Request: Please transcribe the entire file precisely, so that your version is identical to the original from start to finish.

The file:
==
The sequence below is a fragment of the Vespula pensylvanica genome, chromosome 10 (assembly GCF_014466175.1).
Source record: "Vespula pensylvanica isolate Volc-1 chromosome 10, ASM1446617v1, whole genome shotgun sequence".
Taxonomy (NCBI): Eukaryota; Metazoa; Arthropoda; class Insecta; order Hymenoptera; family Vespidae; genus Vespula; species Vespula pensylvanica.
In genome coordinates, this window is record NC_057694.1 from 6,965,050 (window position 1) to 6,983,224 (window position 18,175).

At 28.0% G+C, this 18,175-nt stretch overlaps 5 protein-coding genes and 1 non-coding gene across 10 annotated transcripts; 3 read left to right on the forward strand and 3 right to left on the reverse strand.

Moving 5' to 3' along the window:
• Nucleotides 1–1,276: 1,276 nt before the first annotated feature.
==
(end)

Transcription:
The sequence below is a fragment of the Vespula pensylvanica genome, chromosome 10 (assembly GCF_014466175.1).
Source record: "Vespula pensylvanica isolate Volc-1 chromosome 10, ASM1446617v1, whole genome shotgun sequence".
Taxonomy (NCBI): Eukaryota; Metazoa; Arthropoda; class Insecta; order Hymenoptera; family Vespidae; genus Vespula; species Vespula pensylvanica.
In genome coordinates, this window is record NC_057694.1 from 6,965,050 (window position 1) to 6,983,224 (window position 18,175).

At 28.0% G+C, this 18,175-nt stretch overlaps 5 protein-coding genes and 1 non-coding gene across 10 annotated transcripts; 3 read left to right on the forward strand and 3 right to left on the reverse strand.

Moving 5' to 3' along the window:
• Nucleotides 1–1,276: 1,276 nt before the first annotated feature.